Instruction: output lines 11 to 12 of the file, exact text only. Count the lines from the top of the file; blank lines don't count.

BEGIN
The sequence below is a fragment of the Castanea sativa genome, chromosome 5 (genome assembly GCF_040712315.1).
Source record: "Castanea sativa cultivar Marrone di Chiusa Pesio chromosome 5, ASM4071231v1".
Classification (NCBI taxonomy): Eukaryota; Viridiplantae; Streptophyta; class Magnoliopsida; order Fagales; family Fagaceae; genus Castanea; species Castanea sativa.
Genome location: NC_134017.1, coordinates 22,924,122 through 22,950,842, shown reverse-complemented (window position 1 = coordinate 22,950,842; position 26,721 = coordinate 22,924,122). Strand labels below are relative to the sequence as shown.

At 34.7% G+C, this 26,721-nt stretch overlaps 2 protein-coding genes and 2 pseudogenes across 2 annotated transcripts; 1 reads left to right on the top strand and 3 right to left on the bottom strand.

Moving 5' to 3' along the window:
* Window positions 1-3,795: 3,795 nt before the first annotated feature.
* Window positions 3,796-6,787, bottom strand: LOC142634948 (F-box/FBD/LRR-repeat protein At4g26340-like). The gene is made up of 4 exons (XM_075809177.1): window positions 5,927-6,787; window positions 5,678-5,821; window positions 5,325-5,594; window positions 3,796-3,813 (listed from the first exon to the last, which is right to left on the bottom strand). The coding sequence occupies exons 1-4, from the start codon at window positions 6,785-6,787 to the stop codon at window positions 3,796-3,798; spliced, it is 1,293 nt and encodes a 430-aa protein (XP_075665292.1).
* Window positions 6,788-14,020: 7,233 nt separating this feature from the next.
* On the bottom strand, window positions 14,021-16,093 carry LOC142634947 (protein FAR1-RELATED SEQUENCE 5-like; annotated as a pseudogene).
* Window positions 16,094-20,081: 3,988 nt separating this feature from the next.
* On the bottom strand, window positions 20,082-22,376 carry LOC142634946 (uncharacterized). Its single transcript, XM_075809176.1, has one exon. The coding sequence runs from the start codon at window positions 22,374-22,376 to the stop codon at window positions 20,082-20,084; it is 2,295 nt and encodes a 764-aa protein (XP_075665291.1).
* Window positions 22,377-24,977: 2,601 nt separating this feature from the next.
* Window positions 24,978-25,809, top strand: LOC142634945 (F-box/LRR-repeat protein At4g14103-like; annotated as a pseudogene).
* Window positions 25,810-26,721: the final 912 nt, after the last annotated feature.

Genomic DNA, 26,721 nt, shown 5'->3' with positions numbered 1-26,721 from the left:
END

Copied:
* Window positions 16,094-20,081: 3,988 nt separating this feature from the next.
* On the bottom strand, window positions 20,082-22,376 carry LOC142634946 (uncharacterized). Its single transcript, XM_075809176.1, has one exon. The coding sequence runs from the start codon at window positions 22,374-22,376 to the stop codon at window positions 20,082-20,084; it is 2,295 nt and encodes a 764-aa protein (XP_075665291.1).